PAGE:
German public consistently rejects self-determination law


Central Europe


Photo Unsplash, Sharon McCutcheon

Despite the efforts of the government to introduce a self-determination law which makes gender change more accessible, the majority of the population disagrees. Germans who believe that more than two genders exist are still in the minority.

A survey shows that only 33 per cent of the German population speaks out in favour of the new transgender law. That is reported by Idea. According to the draft, people should be able to change their gender by only making their wish clear to a registry office. Change of appearance or surgical gender reassignment would no longer be necessary. About 43 per cent of the respondents to the survey explicitly rejected the draft law.

Men are more likely to reject the transgender bill than women. Among men, 49 per cent opposes it, while 29 per cent is in favour. Of women, 37 per cent rejects the law, and 36 per cent accepts it.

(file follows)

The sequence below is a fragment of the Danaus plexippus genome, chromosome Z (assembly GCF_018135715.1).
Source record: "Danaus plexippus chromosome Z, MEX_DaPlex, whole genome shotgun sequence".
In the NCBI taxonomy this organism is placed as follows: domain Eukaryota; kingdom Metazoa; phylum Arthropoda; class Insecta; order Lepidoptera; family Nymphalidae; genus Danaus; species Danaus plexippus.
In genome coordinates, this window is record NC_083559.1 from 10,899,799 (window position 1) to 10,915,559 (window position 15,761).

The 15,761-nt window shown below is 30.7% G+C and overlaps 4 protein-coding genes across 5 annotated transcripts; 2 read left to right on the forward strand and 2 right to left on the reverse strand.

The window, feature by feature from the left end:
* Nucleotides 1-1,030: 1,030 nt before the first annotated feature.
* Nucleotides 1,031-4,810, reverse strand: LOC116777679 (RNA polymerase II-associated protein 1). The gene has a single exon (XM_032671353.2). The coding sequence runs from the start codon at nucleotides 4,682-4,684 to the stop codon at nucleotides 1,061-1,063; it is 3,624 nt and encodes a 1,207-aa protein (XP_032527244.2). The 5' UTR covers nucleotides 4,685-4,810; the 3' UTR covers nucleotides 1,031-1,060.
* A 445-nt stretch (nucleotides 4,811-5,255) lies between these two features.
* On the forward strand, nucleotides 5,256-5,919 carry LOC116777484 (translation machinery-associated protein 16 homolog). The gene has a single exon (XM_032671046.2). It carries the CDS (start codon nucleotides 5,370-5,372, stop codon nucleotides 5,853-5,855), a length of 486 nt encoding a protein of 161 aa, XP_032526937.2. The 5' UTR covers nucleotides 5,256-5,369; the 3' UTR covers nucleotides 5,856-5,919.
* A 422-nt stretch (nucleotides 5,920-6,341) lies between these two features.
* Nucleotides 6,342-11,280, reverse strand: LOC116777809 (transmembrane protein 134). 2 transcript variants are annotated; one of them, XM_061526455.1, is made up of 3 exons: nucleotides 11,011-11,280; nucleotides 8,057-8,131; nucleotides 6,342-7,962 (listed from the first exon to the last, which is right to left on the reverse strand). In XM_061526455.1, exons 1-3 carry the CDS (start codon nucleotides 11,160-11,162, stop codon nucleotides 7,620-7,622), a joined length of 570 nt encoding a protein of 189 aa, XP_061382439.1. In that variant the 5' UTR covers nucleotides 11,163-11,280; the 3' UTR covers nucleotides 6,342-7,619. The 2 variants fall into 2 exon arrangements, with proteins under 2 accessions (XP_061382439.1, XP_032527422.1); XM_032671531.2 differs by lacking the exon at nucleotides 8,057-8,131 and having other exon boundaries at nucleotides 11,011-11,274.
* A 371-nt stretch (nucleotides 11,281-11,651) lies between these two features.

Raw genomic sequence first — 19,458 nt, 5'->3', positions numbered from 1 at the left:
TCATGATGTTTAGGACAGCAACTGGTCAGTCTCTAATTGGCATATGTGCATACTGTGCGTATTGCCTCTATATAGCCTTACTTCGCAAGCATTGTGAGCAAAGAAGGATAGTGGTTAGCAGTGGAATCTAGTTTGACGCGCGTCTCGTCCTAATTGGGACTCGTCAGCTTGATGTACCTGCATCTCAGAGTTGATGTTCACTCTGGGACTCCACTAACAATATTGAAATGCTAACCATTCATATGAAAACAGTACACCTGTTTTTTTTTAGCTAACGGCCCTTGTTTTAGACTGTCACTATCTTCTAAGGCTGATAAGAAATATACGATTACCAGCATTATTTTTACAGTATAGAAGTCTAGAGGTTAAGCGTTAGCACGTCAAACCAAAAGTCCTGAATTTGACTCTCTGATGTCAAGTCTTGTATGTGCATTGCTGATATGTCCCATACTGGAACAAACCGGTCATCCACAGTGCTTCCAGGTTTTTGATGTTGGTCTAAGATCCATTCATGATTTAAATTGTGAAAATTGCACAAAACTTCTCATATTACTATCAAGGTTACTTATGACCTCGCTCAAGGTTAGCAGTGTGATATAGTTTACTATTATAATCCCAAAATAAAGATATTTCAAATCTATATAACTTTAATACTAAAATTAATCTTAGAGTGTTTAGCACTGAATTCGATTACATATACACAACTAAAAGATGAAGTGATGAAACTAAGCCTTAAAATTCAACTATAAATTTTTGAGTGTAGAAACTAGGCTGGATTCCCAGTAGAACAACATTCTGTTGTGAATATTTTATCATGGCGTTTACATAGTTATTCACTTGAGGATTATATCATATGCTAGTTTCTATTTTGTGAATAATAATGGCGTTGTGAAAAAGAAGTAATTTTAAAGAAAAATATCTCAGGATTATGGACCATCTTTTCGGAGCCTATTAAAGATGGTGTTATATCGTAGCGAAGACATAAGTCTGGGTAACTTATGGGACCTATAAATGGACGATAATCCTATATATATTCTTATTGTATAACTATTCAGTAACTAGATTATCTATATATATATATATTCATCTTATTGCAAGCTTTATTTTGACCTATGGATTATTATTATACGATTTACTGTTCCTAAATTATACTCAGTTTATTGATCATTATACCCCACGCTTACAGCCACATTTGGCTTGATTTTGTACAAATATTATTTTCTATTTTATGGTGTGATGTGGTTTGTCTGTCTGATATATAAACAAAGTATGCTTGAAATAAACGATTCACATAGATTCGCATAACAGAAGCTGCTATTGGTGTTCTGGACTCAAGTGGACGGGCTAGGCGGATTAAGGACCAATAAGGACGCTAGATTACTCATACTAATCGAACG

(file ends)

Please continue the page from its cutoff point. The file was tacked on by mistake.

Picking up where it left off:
Christians are divided on the issue. The group of opponents is almost as large as the number of people who support the bill. Among Protestants, 38 per cent is in favour of the government's plan, while 35 per cent rejects it. Of the Catholics, 39 per cent supports the bill, while 36 per cent opposes it.

More than two genders?

The survey furthermore shows that more Germans believe that there are only two genders than Germans who deny that statement. About 42 per cent believes that only male and female exist, while 38 per cent argues for more options. That is reported by Die Tagespost.

Remarkable is that the opinion of males generally differs from that of females. Of the males, a majority (48 per cent) think that only two genders exist. In contrast, most females (44 per cent) believe that there are more genders.

Of Catholic believers, the number of people with a binary view on gender is just as big (42 per cent) as the share of them that argues for more possibilities. The number of Protestants who reject the binary view of gender is higher than that of the opponents of that perspective: 40 per cent believes that there are not only two genders, while 37 per cent denies that.

More than 2000 adults participated in the survey, which was held between July 8 and 11.



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